Charlie e-mails to note Rita J. King's "Sister Lelia Mattingly and Alice Gerard Leave Prison" (Ruminations On America):
Maryknoll Sister Lelia Mattingly polished off the last of her stint behind bars and rejoined a group of her colleagues who rejoiced in her freedom at the Federal Correctional Institution in Danbury, Connecticut.
Having been asked to leave the grounds of the prison because the group of roughly ten was too large, the Sisters and their friends waited at the end of the road for Mattingly, 64, and Alice Gerard, 48, a lay missioner from Buffalo, who has been incarcerated twice for her acts of civil disobedience while protesting the School of the Americas in Fort Benning, Georgia.
Both women were upbeat upon their release, but Mattingly said she wished she could bring all of the other women out with her.
"I heard so many heartbreaking stories," she said. Maryknoll Sister Carmen Olivera said it is "important to note that Lil's sentence, for a misdemeanor, was longer than Martha Stewart's or anything Mr. Ken Lay of Enron will face, even though he robbed thousands of people of their pensions…"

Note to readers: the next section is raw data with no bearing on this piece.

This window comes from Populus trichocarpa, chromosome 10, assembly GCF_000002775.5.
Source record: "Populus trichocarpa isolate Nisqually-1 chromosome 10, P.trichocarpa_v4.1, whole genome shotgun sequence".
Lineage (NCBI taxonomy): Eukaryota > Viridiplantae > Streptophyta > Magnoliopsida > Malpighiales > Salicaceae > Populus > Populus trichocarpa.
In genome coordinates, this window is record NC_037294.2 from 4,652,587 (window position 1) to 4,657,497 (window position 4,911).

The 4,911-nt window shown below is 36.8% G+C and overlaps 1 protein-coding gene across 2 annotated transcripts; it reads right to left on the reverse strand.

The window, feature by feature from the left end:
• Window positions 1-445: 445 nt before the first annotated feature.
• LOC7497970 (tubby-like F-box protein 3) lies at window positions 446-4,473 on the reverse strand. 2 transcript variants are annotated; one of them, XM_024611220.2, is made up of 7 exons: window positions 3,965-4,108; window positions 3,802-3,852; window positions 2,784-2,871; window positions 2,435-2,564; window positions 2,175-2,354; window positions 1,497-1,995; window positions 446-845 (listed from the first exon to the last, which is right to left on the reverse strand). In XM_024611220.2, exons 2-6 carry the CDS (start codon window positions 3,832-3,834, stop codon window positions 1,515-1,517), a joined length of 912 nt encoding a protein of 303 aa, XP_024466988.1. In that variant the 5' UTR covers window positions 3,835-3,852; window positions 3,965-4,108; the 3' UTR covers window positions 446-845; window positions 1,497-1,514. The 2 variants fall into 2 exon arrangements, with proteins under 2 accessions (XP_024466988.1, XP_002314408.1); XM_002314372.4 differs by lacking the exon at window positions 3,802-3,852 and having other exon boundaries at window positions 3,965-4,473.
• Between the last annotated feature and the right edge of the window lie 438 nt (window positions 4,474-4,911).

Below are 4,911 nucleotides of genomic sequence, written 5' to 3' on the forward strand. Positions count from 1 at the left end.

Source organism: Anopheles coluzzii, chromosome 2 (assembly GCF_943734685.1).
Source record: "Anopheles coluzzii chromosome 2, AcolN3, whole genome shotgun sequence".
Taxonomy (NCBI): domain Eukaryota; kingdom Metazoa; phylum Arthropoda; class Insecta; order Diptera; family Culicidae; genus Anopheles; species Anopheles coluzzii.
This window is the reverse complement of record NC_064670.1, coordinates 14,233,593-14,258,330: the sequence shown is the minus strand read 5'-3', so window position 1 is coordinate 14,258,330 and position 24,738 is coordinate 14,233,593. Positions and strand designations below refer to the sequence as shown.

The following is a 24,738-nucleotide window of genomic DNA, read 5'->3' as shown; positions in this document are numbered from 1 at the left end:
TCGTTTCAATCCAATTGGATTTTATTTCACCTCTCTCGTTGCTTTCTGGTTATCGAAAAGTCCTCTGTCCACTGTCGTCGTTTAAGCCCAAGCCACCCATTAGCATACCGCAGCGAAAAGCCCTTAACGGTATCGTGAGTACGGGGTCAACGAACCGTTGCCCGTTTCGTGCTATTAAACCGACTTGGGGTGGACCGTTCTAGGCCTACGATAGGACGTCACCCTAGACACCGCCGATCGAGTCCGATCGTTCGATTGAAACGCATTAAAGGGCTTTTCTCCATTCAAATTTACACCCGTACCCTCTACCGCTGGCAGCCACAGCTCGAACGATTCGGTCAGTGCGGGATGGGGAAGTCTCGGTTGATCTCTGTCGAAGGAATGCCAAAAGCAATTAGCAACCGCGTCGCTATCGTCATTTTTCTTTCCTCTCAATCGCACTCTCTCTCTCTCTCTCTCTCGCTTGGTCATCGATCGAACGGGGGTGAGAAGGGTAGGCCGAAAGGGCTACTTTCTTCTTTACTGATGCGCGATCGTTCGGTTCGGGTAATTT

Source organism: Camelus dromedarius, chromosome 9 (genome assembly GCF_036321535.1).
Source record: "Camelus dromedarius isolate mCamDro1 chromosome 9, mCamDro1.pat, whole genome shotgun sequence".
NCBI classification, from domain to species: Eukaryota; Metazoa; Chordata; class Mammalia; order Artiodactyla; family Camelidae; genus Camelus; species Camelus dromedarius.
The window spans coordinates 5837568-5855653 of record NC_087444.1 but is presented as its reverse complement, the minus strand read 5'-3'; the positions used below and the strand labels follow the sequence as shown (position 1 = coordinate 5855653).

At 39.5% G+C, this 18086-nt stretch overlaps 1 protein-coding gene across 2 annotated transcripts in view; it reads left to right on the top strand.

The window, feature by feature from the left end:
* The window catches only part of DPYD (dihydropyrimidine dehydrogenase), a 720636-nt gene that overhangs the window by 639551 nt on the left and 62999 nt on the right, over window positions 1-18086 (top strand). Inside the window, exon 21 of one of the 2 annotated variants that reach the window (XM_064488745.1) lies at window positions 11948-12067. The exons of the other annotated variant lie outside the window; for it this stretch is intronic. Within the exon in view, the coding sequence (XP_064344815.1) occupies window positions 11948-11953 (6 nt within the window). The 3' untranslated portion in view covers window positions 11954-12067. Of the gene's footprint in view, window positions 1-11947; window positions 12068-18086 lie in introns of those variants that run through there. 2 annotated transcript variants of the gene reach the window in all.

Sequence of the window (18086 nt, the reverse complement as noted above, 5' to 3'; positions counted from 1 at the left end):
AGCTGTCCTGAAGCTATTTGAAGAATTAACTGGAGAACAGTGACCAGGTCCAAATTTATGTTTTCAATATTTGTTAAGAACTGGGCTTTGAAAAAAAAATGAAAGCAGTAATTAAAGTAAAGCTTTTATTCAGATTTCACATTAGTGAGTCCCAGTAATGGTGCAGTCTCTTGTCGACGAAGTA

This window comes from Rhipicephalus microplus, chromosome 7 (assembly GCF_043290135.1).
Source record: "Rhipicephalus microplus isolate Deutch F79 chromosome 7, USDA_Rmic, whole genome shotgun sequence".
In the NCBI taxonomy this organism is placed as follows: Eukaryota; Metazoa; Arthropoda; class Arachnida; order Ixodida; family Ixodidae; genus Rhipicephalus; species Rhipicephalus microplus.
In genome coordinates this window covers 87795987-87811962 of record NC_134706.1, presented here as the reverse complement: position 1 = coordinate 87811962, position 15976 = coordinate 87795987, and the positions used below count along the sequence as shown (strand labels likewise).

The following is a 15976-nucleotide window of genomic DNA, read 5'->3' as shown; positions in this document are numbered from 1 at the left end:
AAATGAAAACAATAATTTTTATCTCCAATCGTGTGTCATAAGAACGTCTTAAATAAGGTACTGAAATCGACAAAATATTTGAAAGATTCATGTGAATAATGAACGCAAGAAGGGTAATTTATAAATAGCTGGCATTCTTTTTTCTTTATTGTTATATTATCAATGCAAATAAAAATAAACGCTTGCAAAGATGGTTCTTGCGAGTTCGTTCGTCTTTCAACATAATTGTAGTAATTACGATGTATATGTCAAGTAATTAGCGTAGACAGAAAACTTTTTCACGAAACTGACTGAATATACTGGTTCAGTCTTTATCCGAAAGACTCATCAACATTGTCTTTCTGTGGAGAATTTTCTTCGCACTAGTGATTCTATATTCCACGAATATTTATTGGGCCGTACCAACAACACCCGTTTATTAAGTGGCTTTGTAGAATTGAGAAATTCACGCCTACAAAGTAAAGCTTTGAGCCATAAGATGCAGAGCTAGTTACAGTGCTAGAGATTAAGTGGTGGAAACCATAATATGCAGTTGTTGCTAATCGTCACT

Mattingly received 1,100 letters in prison and spent time studying the works of peaceful protestors.
"I sense that there is a movement growing in this country," she said as she held a bouquet of flowers in the sunshine minutes after her release. "Violence doesn't work. We have a desire in our hearts to love even our enemies, even though it isn't easy. In prison you see how even a hateful word can be a violent act because it leads to arguments and tension."
Marci e-mails to note Carol's "Super-Duper Wrapper-Upper" (A New Leif) which gives you a humorous (and sardonic) summary & critique of last week's hearings:
Memorizing is hypnotic. John Roberts didn't use notes for his short opening statement. You'd think he turned water into wine. Tim Russert called it a "very good debut;" Alan Dershowitz said it was "brilliant" and "couldn't have been better;" Chris Wallace described Roberts' performance as "very impressive." That makes about as much sense as saying that being head of the Arabian Horse Association makes someone qualified to be head of FEMA. Never mind.
John Roberts is polite. He even talks to women and minorities. Especially if they are lawyers.
Senators like to talk. Oh, boy, do they like to talk. You would think you could ask a lot of questions in thirty minutes. Not if you ask in senator-speak. Remember John Kerry on the campaign stump?
Umpires are very busy. They have to call balls and strikes. They have to remember not to hit or catch. They also have to make decisions on the most important legal issues of our time.
Super-duper is a funny word. It means nothing and it gives us absolutely no insight into John Roberts' legal thinking, but Arlen Specter sure beat it to the ground. Roe v. Wade may go, but we'll have a new word for our lexicon. Fair trade.